John 1:18: “No one has ever seen God; the only Son, who is in the bosom of the Father, he has made him known.” To understand the meaning of these words we need to refer to the whole biblical tradition that no man is able to see God and live. We only have to read Exodus 33:18-20: “Moses said, ‘I beg, show me your glory.’ And he [God] said, ‘I will make all my goodness pass before you, and will proclaim before you my name “The Lord”; and I will be gracious to whom I will be gracious, and will show mercy on whom I will show mercy.’” And then God adds, “You cannot see my face; for man shall not see me and live.”
There is such a great gulf between the holiness of God and the unworthiness of a human being that a person would die in seeing God or even just in hearing him. For this reason, Moses (see Ex 34:33) and the Seraphim as well (see Is 6:2) veil their faces before God. Remaining alive after having seen God, a person experiences grateful amazement (see Gen 32:30). It is a rare favor that God grants to Moses (see Ex 33:11) and to Elijah (see 1 Kgs 19:11ff), the same two people allowed on Mount Tabor to contemplate the glory of Christ.
John 10:30: “I and the Father are one.” This is the affirmation that is perhaps the most charged with mystery in all of the New Testament. Jesus Christ is not only the revealer of the living God, he is also himself the living God! The revealer and the revealed are the same person. The Church’s reflection will start from this affirmation to arrive at the full and explicit faith in the Trinity. What we translate by the word “one” here is a neuter noun (hen) in Greek and unum in Latin). If Jesus had used the masculine eis, unus, one might have thought that the Father and the Son were one single person, and then the doctrine of the Trinity would have been excluded at the outset. When Jesus said “unum,” “one thing,” the Fathers rightly deduced that the Father and the Son (and later the Holy Spirit) have one same nature but are not one single person.
John 14:6: “Jesus said to him, ‘I am the way, and the truth, and the life; no one comes to the Father, but by me.’” We need to pause here for a bit longer. “No one comes to the Father, but by me.” Read in the current context of interfaith dialogue, these words raise a question that we cannot pass over in silence. What are we to think of that whole part of humanity that does not know Christ and his gospel? Do none of them come to the Father? Are they excluded from the mediation of Christ and thus from his salvation?
One thing is certain and every Christian theology of religions needs to start from this point: Christ has given his life “as a ransom” and for love of all human beings because they are all creatures of his Father and his brothers. He did not make any distinctions. His offer of salvation, at least, is certainly universal. “I, when I am lifted up from the earth [on the cross!], will draw all men to myself” (Jn 12:32). Peter proclaims before the Sanhedrin, “There is no other name under heaven given among men by which we must be saved” (Acts 4:12).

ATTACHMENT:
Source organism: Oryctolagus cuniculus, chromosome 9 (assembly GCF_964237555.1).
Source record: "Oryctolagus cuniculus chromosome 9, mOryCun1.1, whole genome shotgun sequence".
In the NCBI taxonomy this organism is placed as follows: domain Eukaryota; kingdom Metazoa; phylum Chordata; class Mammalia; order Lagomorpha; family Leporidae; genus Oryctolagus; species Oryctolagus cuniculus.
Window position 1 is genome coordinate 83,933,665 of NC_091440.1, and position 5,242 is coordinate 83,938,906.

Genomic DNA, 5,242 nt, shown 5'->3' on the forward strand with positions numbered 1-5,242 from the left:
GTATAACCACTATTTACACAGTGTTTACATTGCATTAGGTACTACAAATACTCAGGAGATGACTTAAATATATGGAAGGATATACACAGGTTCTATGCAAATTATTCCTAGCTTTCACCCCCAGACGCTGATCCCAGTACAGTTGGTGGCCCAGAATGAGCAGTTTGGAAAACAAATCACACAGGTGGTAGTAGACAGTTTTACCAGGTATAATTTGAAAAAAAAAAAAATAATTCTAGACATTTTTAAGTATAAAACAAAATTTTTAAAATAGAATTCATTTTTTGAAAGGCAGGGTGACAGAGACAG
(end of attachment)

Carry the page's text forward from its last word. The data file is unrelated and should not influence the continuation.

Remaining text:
Some people, while professing to be Christian believers, cannot accept that a particular historical event, like the death and resurrection of Christ, could have changed the situation for the entire human race before God, and therefore they substitute the historical event with an “impersonal” universal principle, the idea of “Good” instead of “God. They should, I believe, ask another question, that is, whether or not they truly believe in the mystery by which the whole of Christianity stands or falls: the Incarnation of the Word and the divinity of Christ. Once this truth is admitted, it no longer seems unreasonable that a particular act could have a universal significance. Rather it would be strange to think otherwise.
The greatest injustice, in removing such a large part of humanity from this act, is not against Christ or the Church but against humanity itself. Is it possible to begin with the affirmation that “Christ is the supreme, definitive, and normative offer of salvation by God to the world” without recognizing the right for all human beings to benefit from this salvation?
But we can ask, “Is it realistic to continue believing in the mysterious presence and influence of Christ in religions that existed before his coming in which people do not experience any need after twenty centuries to accept his gospel?” There is an aspect of God the Bible reveals that can help us answer this objection: the humility of God, the hiddenness of God. “Truly, you are a God who hide yourself, O God of Israel, the Savior” (Is 45:15) (“Vere tu es Deus absconditus,” Vulgate). God is humble in creating. He does not put his label on everything, the way people do. It is not written within creatures that they are made by God; that is left for them to discover.